The last time director Paul Feig and actress Melissa McCarthy collaborated on the megahit Bridesmaids, they showed that women could be just as raunchy as comedians as their male counterparts. They bring the same energy, style, and wit – along with Sandra Bullock – to the female buddy cop comedy The Heat.
Straight-laced and arrogant NYC FBI agent Ashburn (Bullock) gets reassigned to Boston partially because her co-workers can’t stand her, but mostly to track down a ruthless unknown drug kingpin no one has ever laid eyes on. She runs afoul of foul mouthed and uncouth local PD officer Mullins (McCarthy), who has a personal stake in the case tied to her family. Together the duo begin to accept each others differences, work as a team, learn from each other, and kick some serious ass in traditional buddy cop movie fashion.
Nothing about The Heat will particularly be lauded as groundbreaking in terms of plotting or story originality, but Feig and his stars take the gender based subversion of the genre quite seriously to deliver an exciting and often hilarious yarn that wouldn’t feel out of place alongside 80s genre classics like Dragnet, Running Scared, and Beverly Hills Cop. It’s not necessarily as great as those, but it certainly aces the feeling of watching one of them. The action isn’t as over the top with the focus mainly on beat downs, shakedowns, one liners and shoot-outs, but in a summer that threatened overkill on action, this seems refreshing.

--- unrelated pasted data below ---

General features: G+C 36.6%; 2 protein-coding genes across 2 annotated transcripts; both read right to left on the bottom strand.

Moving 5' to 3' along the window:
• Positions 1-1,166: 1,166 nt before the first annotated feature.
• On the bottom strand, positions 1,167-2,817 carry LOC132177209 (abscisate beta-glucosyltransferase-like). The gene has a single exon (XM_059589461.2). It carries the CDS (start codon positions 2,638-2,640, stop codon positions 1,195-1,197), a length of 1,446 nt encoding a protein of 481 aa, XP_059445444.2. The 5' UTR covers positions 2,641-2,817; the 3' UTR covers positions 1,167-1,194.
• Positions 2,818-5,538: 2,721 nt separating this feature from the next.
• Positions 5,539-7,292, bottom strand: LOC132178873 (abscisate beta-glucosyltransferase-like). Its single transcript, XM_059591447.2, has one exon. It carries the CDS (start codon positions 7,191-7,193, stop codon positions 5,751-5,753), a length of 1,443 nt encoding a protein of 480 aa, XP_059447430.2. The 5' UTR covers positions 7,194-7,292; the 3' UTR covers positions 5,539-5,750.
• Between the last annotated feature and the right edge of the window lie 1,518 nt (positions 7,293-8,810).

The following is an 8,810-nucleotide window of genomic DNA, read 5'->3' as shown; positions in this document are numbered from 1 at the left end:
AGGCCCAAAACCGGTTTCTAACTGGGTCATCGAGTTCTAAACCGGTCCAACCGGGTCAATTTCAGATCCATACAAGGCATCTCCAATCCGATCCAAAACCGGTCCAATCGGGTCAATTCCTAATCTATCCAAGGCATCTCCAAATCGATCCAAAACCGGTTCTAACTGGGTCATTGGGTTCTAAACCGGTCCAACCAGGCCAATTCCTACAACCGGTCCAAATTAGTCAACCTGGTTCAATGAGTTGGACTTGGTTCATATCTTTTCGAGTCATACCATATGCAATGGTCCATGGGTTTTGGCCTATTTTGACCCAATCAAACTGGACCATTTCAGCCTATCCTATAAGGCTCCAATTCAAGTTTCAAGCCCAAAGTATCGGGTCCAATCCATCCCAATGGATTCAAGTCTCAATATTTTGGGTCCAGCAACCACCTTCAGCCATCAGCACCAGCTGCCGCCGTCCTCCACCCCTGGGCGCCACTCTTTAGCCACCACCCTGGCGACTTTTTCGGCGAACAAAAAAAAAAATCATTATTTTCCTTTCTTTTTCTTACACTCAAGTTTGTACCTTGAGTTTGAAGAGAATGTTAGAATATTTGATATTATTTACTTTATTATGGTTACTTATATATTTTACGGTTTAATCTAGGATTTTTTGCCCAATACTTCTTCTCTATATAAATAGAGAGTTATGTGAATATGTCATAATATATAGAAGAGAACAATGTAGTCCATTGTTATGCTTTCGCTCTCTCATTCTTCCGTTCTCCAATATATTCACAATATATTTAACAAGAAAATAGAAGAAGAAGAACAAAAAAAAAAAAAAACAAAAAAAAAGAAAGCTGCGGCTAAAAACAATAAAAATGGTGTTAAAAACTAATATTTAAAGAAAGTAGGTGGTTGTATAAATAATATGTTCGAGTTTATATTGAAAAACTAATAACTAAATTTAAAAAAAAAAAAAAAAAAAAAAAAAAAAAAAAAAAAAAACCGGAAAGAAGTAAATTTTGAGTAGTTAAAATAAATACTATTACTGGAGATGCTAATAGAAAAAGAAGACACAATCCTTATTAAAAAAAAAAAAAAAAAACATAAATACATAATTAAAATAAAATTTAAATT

Bullock and McCarthy make for the perfect comedic team even when the films sometimes slack pacing, awkward editing, and threadbare plot let them down. Bullock has a role she’s essentially played in the past in the Miss Congeniality films, but this time with a more wholesome goody-two-shoes bent. McCarthy is again the show stopper as the thickly accented, quick witted, and vastly more street smart of the two. Feig also utilizes their talents as physical comedians perfectly in the films biggest and most refreshing coup.
It still gets as raunchy as Bridesmaids at times (including a bizarre tracheotomy sequence and a gag involving a character getting stabbed with an oyster shucker), but it’s still all in good fun. A sequel to the film has already been cautiously given the go-ahead, and considering the first instalment plays to the starring duos strengths, let’s hope they can strengthen the story the next time out.
Cast: Sandra Bullock, Melissa McCarthy
Directed by: Paul Feig
Top image: A scene from The Heat. Courtesy 20th Century Fox.